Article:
Be a comforting presence his first night but do not establish a pattern of dependency. He may cry or whimper because he misses his mother and siblings and feels uncomfortable in the new environment. Scolding him will only make him fear you, while immediately responding to his every cry will teach him that you will come when he makes noise.
Establish a safe, warm and comfortable sleeping area for the new puppy. Put his pen or bed next to yours: he will be reassured by your presence without perceiving that you have given in to his cries. Consider bundling him snug in a travel crate where he will feel safer (although he will eventually grow out of it).
Bed him down with a cloth or soft toy from his former home. The familiar smell will remind him of mother and offer comfort. Leave on a soft light so he can see his surroundings. Do not set out too much food and water because it may cause him to wake in the night to go out.
Cover his crate or bed with a sheet if he will not settle down. The cover will mask any distractions and also signal that it is bed time. Remember to leave air holes exposed.
Puppy-proof your home just as you would baby-proof it. Put chewable objects out of his reach, especially dangerous things like electrical cords, drapery ties and potted plants.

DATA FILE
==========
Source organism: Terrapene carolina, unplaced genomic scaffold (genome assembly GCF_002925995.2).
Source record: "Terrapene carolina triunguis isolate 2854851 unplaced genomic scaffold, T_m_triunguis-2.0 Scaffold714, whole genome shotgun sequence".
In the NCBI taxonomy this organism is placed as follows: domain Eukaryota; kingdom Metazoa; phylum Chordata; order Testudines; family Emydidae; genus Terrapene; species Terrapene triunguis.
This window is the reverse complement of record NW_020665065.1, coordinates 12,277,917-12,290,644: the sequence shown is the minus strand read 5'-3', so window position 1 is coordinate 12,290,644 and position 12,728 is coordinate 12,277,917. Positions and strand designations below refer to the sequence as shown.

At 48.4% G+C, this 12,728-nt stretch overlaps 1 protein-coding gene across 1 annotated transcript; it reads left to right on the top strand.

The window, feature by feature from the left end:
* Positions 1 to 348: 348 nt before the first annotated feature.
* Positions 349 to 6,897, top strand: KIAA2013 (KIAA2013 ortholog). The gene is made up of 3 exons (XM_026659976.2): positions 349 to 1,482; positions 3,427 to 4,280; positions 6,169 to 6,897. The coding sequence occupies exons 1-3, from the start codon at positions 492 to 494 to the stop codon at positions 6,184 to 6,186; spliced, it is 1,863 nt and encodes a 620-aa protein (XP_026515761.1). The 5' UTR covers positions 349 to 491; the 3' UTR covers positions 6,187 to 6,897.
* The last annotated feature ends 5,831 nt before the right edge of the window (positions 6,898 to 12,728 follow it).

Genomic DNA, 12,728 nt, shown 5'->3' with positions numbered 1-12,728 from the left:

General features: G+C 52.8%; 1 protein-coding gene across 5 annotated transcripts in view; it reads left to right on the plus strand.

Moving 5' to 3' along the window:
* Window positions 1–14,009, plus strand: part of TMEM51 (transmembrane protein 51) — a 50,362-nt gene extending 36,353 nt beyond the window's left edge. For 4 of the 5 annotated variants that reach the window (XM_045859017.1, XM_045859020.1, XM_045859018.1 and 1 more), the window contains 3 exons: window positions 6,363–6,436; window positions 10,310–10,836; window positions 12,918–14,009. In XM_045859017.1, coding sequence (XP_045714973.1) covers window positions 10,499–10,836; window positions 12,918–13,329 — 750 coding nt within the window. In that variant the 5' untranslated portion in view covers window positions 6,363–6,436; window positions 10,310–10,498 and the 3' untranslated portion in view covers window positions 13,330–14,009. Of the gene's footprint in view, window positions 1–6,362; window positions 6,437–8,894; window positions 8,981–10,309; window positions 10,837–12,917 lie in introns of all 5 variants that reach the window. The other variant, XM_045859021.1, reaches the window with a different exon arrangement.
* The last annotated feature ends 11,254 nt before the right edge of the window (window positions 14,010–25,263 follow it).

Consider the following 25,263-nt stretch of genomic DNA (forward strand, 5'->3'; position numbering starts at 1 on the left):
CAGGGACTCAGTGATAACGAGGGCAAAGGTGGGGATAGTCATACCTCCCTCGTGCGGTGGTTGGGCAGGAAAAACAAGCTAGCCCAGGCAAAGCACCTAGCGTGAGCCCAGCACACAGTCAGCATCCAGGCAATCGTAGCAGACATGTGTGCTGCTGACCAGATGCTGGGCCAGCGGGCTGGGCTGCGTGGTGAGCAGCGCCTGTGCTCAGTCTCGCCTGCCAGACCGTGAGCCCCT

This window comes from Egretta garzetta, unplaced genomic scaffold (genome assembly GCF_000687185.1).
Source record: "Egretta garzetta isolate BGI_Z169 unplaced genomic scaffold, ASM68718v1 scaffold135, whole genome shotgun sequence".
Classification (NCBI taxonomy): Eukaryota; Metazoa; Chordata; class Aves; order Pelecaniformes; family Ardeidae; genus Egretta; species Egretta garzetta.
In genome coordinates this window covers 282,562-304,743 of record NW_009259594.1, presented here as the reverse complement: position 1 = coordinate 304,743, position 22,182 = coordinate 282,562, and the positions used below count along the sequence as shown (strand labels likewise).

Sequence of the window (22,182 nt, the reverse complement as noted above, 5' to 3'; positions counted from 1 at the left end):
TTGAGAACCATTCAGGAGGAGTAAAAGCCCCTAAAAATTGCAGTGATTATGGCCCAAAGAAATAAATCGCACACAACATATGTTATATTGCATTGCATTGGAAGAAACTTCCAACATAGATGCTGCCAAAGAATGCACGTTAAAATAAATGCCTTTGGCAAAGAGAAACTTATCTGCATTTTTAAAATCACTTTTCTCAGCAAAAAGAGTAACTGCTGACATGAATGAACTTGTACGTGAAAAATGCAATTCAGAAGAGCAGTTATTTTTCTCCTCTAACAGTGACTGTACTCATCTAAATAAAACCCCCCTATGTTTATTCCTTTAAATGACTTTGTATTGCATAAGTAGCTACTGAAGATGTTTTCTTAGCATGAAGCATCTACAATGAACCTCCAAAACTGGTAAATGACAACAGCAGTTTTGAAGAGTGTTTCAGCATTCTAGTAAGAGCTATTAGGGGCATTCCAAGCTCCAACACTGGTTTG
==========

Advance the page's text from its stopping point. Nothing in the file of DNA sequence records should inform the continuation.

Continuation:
Create safe areas for your new puppy to play and explore inside and outside the house. Always leave food and water accessible. Inside keep him on linoleum or tiled surfaces until housebroken. Select an outside area with fence and shade. Keep him in smaller rooms or areas until he gets used to the environment and rhythm of the household.
Housebreak puppy by establishing a regular schedule. Feed him two to three times a day and take him for regular potty breaks. As he potties, speak words out loud that describe what he is doing and that he is doing it well. He will soon associate words and praise with the activity and then eagerly go potty when you take him.
Bringing Home A New Puppy Provided by eHow.com